Feeling anxious about Coronavirus infection? Here's how to socially distance yourself in a healthy way
Maintaining distance can quickly turn into loneliness, and loneliness or social isolation can lead to a variety of mental health problems.
With the growing spread of COVID-19 , the World Health Organization (WHO) and government bodies all over the world are recommending maintaining social distance whenever possible. According to The Cleaveland Clinic, US, this means avoiding large gatherings and keeping a distance of six feet (two meters) when you have to be around people. Now, we know this isn’t feasible for everyone. But if you are in a position to socially distance yourself, you may decrease your risk of catching the novel coronavirus significantly.
That said, social distance carries its own health hazards. Maintaining distance can quickly turn into loneliness, and loneliness or social isolation can lead to a variety of mental health problems like anxiety, depression, low self-esteem and dementia. Not only that, but lonely people are also at higher risk of developing a cold or heart disease and may have slower recovery rates.
So how does one go about social distancing healthily? Here are a few ways to maintain social contact and keep your mind and body engaged in the time of coronavirus :
1. Plan a video call dinner date
Some people don’t like eating alone. And yes, you could stream a movie… But you’ll probably do that post-dinner anyway. Instead, plan a dinner date. Ditch your pyjamas for something nice, light a candle, use the fancy cutlery and turn on the video chat. If you’re not in a relationship right now, it’s also a great first date idea with someone you match with on a dating app. This gives you an escape route if it doesn’t go well.
2. Find your fan circle
Everyone has a few interests that they have very strong feelings about but no one to share that enthusiasm with. Well, there’s a community for almost everything online. Whether it’s your favourite book series or boy band, find an online forum for it and make some new like-minded friends there.
3. Join an online book club
You finally have all the time to read but you can’t go to the library or a book store. We know nothing can beat the smell of a new book but maybe just make do with an ebook or audiobook for now? You can even join an online book club (or even create your own!) so you have some people to discuss the book with once you’re done reading.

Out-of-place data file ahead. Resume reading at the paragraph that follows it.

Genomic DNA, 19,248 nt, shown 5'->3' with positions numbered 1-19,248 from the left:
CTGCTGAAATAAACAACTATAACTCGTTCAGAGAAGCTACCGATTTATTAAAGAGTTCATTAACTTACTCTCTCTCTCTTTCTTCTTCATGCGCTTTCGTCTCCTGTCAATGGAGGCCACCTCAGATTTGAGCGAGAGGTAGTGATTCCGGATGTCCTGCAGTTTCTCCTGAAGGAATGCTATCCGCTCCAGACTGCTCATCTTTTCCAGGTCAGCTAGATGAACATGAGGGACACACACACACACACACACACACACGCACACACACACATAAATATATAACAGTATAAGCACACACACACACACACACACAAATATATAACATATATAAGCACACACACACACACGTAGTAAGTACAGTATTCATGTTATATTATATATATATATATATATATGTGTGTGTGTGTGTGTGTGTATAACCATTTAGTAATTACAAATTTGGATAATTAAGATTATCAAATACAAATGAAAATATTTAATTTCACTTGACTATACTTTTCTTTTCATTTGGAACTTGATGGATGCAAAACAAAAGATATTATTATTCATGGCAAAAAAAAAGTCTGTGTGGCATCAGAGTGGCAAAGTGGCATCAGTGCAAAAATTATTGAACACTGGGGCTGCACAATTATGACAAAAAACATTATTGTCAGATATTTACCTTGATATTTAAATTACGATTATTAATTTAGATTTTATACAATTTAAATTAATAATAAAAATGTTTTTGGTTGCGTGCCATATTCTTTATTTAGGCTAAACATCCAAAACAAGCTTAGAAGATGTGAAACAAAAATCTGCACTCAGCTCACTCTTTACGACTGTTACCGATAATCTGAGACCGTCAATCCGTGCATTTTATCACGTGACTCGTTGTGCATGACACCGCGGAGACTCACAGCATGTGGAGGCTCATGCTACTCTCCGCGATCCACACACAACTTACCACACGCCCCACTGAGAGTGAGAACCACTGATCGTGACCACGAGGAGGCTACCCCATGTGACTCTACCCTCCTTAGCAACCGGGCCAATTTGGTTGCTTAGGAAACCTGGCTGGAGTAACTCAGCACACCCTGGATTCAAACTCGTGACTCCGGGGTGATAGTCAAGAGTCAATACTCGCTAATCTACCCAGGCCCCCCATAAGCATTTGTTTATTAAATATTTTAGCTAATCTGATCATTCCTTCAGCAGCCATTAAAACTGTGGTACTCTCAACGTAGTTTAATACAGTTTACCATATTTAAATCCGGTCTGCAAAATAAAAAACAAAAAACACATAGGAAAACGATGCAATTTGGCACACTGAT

4. Start a new series
But not alone - with your best friend or a sibling. Pick a show from an exciting genre like suspense or thriller so you have many shared moments of shock. You can either be on a video call (but on mute, because of echo) or text each other while you watch in sync. It’ll be just like you were sitting next to each other like on a normal day.
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5. Organise a gaming tournament
You don’t even have to be into video games - many of the games we play on our phones have the option of playing with friends. All you need is a good internet connection. Even if you can’t play at the same time, you can keep a manual scoreboard for your top scores and keep sending each other screenshots to prove it. Let friends of friends join in, and mix it up with new games every couple of days.
6. Sign up for an online course
No time like the present to sign up for that online course you’ve been meaning to do that’ll help you with your work. Or, if you’re not ready for that kind of commitment, you can look up YouTube tutorials for something simple and fun - like turning your old jeans into shorts for the summer or gardening for beginners. It’s productive and will take your mind off the news cycle for a few minutes a day.
7. Step outside at least twice a day
It’s very important to understand the difference between social distancing and self-quarantine. If you haven’t travelled internationally, had no exposure and are maintaining social distance as a precautionary measure, then you can (and even should) step out from time to time. Go for a run alone in the park or get some sunlight on the terrace. Make sure you get some fresh air from time to time - while maintaining minimum distance from others outside.
8. Help others
Don’t feel pressured to be productive in the extra time you may have. It’s okay to not check off all of your pending chores if you’re feeling overwhelmed by the current climate. You can do some simple things while you process - like ensuring your eat and sleep well. If you don’t live with family, you may feel extreme anxiety since you can’t meet them or help out in any way. Call them from time to time, keep checking in to make sure they’re fine. They’ll find it comforting to hear from you. Things are changing very quickly and we don’t know yet how long the social distancing will last for. If you have friends or relatives who live alone or someone who suffers from any disorder or disease, make sure you check in with them too. Spread positivity and hope, even if you have very little yourself at the moment. Someone might reciprocate when you’re feeling your lowest.
For more tips, read our article on Coronavirus.
Health articles in Firstpost are written by myUpchar.com, India’s first and biggest resource for verified medical information. At myUpchar, researchers and journalists work with doctors to bring you information on all things health.
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